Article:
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Science and math tutor Aaron Young helps psychology senior Marcus Waters with a Math 1100 problem.
Big Brain, Big Heart

On a typical day in the University College lab you might see a popular tutor moving back and forth between four or five students. Each one needs that little tip that will help them grasp the point of their assignment. One student needs a little help with his finite mathematics, another with her pre-calculus. One is even getting some help with cell biology.

The students are receiving one-on-one tutoring in math and science from Aaron Young, one of the University College's three math and science tutors.

And it's the one-on-one that students value. "He knows what he's doing and he pushes me in his own special way," said Marcus Waters, a psychology senior who has been getting Math 1100 help from Young since the beginning of the semester.

Young, 31, studied math and chemistry at the University of Missouri, and earned his Ph.D. in environmental science from the University of North Carolina at Greensboro.

"He's very helpful and has a lot of patience with me, he doesn't mind doing extra to make sure I'm getting my work," said business administration freshman Martel Jackson.

Young tutored at N.C. Central University since 2006. He says he tutors about 10 students each day on his six hour shift and that his goal is to help students grasp concepts of math and science.

"A lot of students come in thinking I'm going do the assignments. Not at all. We are going to work together so I know you have it," said Young.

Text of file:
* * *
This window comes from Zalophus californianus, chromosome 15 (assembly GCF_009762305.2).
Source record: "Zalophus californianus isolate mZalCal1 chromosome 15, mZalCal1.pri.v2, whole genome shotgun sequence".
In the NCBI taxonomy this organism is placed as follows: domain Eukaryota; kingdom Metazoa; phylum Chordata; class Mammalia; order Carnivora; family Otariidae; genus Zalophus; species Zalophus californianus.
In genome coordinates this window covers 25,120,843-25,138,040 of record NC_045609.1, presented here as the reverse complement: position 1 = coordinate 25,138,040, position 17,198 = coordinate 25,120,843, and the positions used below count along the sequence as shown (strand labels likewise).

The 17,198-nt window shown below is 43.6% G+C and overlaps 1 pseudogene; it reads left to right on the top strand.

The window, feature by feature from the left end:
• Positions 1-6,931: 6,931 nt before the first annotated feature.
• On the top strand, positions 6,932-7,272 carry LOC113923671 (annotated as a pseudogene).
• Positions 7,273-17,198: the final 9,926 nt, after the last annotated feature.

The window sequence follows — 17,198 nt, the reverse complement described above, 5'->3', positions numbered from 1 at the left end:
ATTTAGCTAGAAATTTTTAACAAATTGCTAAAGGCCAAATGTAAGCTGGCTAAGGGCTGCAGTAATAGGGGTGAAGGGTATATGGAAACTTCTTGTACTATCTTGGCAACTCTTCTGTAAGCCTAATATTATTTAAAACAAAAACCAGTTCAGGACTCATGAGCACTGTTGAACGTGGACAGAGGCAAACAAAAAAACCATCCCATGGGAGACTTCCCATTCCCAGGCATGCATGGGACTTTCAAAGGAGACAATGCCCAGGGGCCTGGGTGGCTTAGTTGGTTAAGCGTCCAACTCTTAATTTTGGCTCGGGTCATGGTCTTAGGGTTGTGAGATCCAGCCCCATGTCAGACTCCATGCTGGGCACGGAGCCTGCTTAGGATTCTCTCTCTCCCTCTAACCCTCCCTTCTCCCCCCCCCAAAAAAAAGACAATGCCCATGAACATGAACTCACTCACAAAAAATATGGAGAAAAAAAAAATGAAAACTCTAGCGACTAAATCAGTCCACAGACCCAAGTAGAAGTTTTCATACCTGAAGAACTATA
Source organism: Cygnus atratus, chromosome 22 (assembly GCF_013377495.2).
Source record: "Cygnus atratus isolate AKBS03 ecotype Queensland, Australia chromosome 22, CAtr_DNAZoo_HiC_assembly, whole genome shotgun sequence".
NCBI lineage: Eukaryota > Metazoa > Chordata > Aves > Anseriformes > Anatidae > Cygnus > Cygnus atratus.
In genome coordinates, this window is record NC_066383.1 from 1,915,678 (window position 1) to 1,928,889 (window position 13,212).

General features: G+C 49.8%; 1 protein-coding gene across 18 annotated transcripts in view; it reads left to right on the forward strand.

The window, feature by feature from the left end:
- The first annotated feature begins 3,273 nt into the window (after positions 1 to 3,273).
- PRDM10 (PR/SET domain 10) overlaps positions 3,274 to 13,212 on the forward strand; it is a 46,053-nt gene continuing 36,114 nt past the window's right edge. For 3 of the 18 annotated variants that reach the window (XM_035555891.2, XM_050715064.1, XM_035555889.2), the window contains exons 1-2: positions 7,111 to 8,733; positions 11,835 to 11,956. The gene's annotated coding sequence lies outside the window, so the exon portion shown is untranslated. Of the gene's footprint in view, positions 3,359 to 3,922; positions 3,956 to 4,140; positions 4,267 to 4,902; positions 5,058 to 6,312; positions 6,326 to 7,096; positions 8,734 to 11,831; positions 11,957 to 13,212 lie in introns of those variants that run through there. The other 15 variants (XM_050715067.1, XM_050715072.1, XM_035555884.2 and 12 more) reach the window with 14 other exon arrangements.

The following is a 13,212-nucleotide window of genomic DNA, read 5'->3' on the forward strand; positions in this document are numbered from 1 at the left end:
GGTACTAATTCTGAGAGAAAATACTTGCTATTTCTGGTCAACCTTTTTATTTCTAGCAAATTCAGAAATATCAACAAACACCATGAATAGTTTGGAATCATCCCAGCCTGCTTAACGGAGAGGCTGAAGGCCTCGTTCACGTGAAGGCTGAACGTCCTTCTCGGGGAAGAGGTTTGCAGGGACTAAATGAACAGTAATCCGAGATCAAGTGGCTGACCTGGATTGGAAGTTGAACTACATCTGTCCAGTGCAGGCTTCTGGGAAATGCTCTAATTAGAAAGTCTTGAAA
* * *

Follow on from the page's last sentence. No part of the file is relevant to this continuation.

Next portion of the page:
Young says that having patience with students and being passionate about teaching allows him to enjoy his job.

One of Young's students, biology sophomore Mesha Seabrook says she has struggled with her higher level math courses.

"It is so many steps in math. I am not bad in math but the higher in math I get the harder it gets," said Seabrook, who has been working with Young for the last two weeks.

Young says there are a number of things the math program could do to help students. He said that returning students could be placed more carefully into their classes, that the program should depend on Math-XL less and that professors should build closer teaching relationships with their students.

 "Many of my returning and older students are being placed in higher level math courses and they need to begin at Math 1000 to refresh their memory," said Young.

"They can get placed in the higher level courses, but many are not successful. Some of the students feel bad that they cannot go to their professor and receive the help that they really need."

Mass Communications junior Jordan Sutton said using Math-XL is less beneficial to students because you can do everything right until the last step and get the answer wrong. According to Sutton, Math-XL is more beneficial to professors.

Young receives high tutor evaluations from his students. According to the evaluations he works hard and is passionate about tutoring.

"Students love to work with him," said Daysha M. Lawrence, University College supplemental instructor director.

"He has patience and is willing to go beyond to help. He is one of our best in the University College,"

Young tutors weekdays 9 3 p.m. in the Alexander-Dunn Building's University College computer lab. Students can go online at to sign up for tutoring sessions.